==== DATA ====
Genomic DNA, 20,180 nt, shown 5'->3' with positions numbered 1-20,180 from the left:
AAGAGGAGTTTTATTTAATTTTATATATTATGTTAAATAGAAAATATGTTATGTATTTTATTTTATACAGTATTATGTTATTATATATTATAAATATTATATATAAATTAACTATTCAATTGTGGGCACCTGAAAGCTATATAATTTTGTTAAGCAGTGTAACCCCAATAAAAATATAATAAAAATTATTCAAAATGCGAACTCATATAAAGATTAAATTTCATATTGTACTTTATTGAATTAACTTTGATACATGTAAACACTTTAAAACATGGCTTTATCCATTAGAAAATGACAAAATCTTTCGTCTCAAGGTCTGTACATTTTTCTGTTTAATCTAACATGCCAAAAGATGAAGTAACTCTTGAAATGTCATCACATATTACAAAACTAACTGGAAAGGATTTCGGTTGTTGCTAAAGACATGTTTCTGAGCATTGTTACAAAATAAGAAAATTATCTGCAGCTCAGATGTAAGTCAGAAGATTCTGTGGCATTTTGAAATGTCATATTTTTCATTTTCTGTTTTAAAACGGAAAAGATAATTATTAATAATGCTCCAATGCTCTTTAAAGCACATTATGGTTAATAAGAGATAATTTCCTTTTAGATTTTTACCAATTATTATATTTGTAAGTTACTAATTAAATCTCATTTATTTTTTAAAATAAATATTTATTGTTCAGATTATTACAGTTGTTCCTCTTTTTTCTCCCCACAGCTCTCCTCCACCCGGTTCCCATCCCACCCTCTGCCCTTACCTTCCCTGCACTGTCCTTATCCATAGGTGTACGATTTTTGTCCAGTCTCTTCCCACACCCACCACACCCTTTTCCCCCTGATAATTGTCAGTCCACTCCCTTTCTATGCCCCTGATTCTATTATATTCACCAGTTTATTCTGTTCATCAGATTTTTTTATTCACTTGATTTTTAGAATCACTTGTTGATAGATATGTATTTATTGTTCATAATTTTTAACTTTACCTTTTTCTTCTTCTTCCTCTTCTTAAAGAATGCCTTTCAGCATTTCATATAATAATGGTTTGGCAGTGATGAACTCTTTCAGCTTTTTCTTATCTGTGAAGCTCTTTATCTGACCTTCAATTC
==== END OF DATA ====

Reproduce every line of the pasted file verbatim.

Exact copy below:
Genomic DNA, 20,180 nt, shown 5'->3' with positions numbered 1-20,180 from the left:
AAGAGGAGTTTTATTTAATTTTATATATTATGTTAAATAGAAAATATGTTATGTATTTTATTTTATACAGTATTATGTTATTATATATTATAAATATTATATATAAATTAACTATTCAATTGTGGGCACCTGAAAGCTATATAATTTTGTTAAGCAGTGTAACCCCAATAAAAATATAATAAAAATTATTCAAAATGCGAACTCATATAAAGATTAAATTTCATATTGTACTTTATTGAATTAACTTTGATACATGTAAACACTTTAAAACATGGCTTTATCCATTAGAAAATGACAAAATCTTTCGTCTCAAGGTCTGTACATTTTTCTGTTTAATCTAACATGCCAAAAGATGAAGTAACTCTTGAAATGTCATCACATATTACAAAACTAACTGGAAAGGATTTCGGTTGTTGCTAAAGACATGTTTCTGAGCATTGTTACAAAATAAGAAAATTATCTGCAGCTCAGATGTAAGTCAGAAGATTCTGTGGCATTTTGAAATGTCATATTTTTCATTTTCTGTTTTAAAACGGAAAAGATAATTATTAATAATGCTCCAATGCTCTTTAAAGCACATTATGGTTAATAAGAGATAATTTCCTTTTAGATTTTTACCAATTATTATATTTGTAAGTTACTAATTAAATCTCATTTATTTTTTAAAATAAATATTTATTGTTCAGATTATTACAGTTGTTCCTCTTTTTTCTCCCCACAGCTCTCCTCCACCCGGTTCCCATCCCACCCTCTGCCCTTACCTTCCCTGCACTGTCCTTATCCATAGGTGTACGATTTTTGTCCAGTCTCTTCCCACACCCACCACACCCTTTTCCCCCTGATAATTGTCAGTCCACTCCCTTTCTATGCCCCTGATTCTATTATATTCACCAGTTTATTCTGTTCATCAGATTTTTTTATTCACTTGATTTTTAGAATCACTTGTTGATAGATATGTATTTATTGTTCATAATTTTTAACTTTACCTTTTTCTTCTTCTTCCTCTTCTTAAAGAATGCCTTTCAGCATTTCATATAATAATGGTTTGGCAGTGATGAACTCTTTCAGCTTTTTCTTATCTGTGAAGCTCTTTATCTGACCTTCAATTC